Recently, we had to cancel a much-awaited Primary field trip due to rains. As parents and children came in, we heard various responses to the news. Some children were so upset, they didn’t come to school. On the other end, we had a child who met us with a plan B and a plan C as backup, so we could go ahead with an outing!
Much as we’d like to, we can’t protect our children from ever being hurt or disappointed. There will be times when things don’t go to plan. This can be a good thing. As adults, we can provide children a safe space to learn to cope with disappointment. This will empower them to face the challenges that are sure to come later in their lives.
What can you do when your child is feeling disappointed?
- Your child takes their cues from you. It’s possible some things don’t affect them as much, or for the same reasons. It’s important to keep your own feelings aside when you talk to your child, and hear what THEY are feeling.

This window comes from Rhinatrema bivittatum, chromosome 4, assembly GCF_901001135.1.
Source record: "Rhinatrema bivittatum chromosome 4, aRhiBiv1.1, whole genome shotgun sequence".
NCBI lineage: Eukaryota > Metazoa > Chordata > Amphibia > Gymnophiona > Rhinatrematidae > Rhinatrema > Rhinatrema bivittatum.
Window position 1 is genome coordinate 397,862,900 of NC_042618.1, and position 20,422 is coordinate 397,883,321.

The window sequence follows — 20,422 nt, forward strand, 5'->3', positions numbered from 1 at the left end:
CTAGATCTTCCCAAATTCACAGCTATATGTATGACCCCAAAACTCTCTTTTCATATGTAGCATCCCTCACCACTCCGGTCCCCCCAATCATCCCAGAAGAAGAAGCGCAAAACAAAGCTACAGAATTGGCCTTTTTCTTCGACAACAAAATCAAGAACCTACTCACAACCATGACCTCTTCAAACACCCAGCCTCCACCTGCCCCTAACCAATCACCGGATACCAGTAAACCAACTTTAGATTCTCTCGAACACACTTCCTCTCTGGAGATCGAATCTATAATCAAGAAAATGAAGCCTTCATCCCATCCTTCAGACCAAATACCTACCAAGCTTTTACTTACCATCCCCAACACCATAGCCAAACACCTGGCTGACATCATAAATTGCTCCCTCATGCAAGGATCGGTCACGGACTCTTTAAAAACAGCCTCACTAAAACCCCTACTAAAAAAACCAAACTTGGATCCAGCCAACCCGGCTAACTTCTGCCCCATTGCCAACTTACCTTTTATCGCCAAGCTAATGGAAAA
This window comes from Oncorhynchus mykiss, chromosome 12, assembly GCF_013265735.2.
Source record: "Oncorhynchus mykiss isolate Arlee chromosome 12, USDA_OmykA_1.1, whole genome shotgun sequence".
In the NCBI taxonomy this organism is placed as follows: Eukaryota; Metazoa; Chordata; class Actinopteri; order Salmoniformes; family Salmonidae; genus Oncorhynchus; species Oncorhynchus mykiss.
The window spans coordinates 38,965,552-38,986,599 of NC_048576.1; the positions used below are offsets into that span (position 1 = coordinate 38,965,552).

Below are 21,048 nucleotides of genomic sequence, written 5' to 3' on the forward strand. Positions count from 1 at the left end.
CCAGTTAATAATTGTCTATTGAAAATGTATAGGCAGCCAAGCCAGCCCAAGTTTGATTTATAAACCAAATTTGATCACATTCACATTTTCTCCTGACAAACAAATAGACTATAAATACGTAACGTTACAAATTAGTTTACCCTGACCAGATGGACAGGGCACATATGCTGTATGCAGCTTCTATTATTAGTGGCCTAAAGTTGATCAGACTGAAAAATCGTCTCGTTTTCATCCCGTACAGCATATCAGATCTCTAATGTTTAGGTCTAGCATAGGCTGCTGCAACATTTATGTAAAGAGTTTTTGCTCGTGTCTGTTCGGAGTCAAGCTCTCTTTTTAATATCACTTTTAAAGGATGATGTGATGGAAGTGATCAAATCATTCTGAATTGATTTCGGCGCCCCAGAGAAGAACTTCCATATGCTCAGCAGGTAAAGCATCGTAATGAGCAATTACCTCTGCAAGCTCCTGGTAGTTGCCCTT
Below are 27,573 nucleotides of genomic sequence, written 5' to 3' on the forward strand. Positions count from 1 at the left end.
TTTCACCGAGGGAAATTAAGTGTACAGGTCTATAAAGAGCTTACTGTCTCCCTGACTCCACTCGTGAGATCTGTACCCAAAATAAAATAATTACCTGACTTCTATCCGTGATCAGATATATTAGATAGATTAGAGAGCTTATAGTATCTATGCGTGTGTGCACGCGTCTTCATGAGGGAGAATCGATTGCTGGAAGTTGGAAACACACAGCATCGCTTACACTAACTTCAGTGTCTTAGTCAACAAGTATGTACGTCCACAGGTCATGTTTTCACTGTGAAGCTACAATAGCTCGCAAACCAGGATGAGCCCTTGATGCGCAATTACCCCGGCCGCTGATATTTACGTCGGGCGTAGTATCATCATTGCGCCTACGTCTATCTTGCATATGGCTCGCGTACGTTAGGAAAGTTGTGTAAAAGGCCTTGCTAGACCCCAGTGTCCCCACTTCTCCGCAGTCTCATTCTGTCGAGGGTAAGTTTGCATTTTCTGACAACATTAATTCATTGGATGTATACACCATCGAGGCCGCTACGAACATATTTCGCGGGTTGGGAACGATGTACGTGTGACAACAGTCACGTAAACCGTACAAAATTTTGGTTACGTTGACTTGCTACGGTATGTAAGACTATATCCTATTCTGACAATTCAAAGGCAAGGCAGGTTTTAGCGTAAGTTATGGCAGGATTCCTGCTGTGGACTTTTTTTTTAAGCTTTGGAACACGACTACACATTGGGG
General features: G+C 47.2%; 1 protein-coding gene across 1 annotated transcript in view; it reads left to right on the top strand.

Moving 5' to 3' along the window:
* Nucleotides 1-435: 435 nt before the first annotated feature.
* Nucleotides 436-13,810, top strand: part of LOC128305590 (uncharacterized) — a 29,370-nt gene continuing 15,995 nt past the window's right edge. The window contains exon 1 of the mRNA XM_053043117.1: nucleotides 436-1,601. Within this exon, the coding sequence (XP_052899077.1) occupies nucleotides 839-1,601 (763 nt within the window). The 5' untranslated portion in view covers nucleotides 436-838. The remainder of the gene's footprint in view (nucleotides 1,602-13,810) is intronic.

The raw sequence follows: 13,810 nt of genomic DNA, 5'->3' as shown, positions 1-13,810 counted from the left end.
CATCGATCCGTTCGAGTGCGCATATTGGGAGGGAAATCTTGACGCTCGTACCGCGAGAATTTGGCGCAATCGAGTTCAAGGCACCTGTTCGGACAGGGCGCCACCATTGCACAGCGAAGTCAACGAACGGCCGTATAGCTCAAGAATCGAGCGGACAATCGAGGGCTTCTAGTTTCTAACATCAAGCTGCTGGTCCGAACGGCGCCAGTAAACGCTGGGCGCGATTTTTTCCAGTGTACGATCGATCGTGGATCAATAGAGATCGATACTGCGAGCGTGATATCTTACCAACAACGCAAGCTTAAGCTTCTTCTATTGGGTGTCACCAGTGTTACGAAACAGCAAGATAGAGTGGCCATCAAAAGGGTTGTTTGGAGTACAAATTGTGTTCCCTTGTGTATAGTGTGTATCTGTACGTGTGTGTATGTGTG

- Listen and acknowledge the problem. Don’t downplay it, or rush your child into moving on. What they’re feeling is valid. Naming the emotion they’re feeling helps them recognize it, and remember it the next time something similar happens.
- Address and correct the responses to that disappointment, when necessary – being sad is okay, hitting because you’re sad isn’t.
Once the immediate reaction has passed and the child is ready to talk:
- Discuss if there’s anything you can do to solve the problem. Let your child do the problem-solving rather than suggesting solutions yourself. Remember, they’re building skills for life. Initially, children may need to be given an option for a solution as a starting point. Make sure the solutions offered aren’t ‘quick-fixes’.
In this instance, where rain cancelled a field trip, a viable solution may be rescheduling for a date when the weather is better. Taking them somewhere else yourself instead is NOT a viable solution, since it teaches your child that you will always rescue them. Again, it is important for them to process that not everything works out as planned.
- Discuss tangible things that can help your child recentre when they’re feeling big emotions. It may be a calm corner of the house they want to go to, or a person they want to hug, or an object they want to hold tight. Help them set up this mechanism for future instances.
- Make it a point to model and talk through times when you are disappointed, so they realize this is a challenge adults work on too.